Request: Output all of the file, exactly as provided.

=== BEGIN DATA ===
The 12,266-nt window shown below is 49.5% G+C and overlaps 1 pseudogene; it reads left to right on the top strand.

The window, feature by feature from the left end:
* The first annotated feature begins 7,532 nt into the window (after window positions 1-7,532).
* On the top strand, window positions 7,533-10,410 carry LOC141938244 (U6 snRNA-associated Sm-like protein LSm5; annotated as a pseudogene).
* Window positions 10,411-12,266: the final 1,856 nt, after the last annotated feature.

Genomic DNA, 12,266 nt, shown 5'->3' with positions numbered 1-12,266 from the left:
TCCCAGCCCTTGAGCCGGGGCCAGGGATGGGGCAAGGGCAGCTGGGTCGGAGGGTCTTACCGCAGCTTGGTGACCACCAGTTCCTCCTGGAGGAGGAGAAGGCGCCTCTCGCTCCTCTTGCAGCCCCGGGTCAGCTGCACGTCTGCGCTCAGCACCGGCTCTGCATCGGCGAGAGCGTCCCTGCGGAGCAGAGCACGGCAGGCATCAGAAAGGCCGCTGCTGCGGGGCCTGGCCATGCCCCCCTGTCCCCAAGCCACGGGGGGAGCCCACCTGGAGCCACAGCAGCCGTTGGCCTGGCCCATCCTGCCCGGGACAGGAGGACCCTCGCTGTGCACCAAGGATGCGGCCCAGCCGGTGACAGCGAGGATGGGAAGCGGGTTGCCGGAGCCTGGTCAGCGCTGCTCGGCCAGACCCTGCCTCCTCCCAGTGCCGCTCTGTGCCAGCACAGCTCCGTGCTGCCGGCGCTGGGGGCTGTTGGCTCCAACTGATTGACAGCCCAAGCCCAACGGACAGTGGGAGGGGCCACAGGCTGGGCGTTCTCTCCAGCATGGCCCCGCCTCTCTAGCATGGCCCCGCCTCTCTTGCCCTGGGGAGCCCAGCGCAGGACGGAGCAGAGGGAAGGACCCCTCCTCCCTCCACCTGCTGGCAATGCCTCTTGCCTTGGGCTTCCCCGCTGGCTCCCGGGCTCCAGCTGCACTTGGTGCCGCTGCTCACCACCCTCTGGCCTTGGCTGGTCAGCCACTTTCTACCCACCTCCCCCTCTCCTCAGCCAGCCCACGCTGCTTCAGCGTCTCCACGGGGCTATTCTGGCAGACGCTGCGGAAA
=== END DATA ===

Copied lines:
The 12,266-nt window shown below is 49.5% G+C and overlaps 1 pseudogene; it reads left to right on the top strand.

The window, feature by feature from the left end:
* The first annotated feature begins 7,532 nt into the window (after window positions 1-7,532).
* On the top strand, window positions 7,533-10,410 carry LOC141938244 (U6 snRNA-associated Sm-like protein LSm5; annotated as a pseudogene).
* Window positions 10,411-12,266: the final 1,856 nt, after the last annotated feature.

Genomic DNA, 12,266 nt, shown 5'->3' with positions numbered 1-12,266 from the left:
TCCCAGCCCTTGAGCCGGGGCCAGGGATGGGGCAAGGGCAGCTGGGTCGGAGGGTCTTACCGCAGCTTGGTGACCACCAGTTCCTCCTGGAGGAGGAGAAGGCGCCTCTCGCTCCTCTTGCAGCCCCGGGTCAGCTGCACGTCTGCGCTCAGCACCGGCTCTGCATCGGCGAGAGCGTCCCTGCGGAGCAGAGCACGGCAGGCATCAGAAAGGCCGCTGCTGCGGGGCCTGGCCATGCCCCCCTGTCCCCAAGCCACGGGGGGAGCCCACCTGGAGCCACAGCAGCCGTTGGCCTGGCCCATCCTGCCCGGGACAGGAGGACCCTCGCTGTGCACCAAGGATGCGGCCCAGCCGGTGACAGCGAGGATGGGAAGCGGGTTGCCGGAGCCTGGTCAGCGCTGCTCGGCCAGACCCTGCCTCCTCCCAGTGCCGCTCTGTGCCAGCACAGCTCCGTGCTGCCGGCGCTGGGGGCTGTTGGCTCCAACTGATTGACAGCCCAAGCCCAACGGACAGTGGGAGGGGCCACAGGCTGGGCGTTCTCTCCAGCATGGCCCCGCCTCTCTAGCATGGCCCCGCCTCTCTTGCCCTGGGGAGCCCAGCGCAGGACGGAGCAGAGGGAAGGACCCCTCCTCCCTCCACCTGCTGGCAATGCCTCTTGCCTTGGGCTTCCCCGCTGGCTCCCGGGCTCCAGCTGCACTTGGTGCCGCTGCTCACCACCCTCTGGCCTTGGCTGGTCAGCCACTTTCTACCCACCTCCCCCTCTCCTCAGCCAGCCCACGCTGCTTCAGCGTCTCCACGGGGCTATTCTGGCAGACGCTGCGGAAA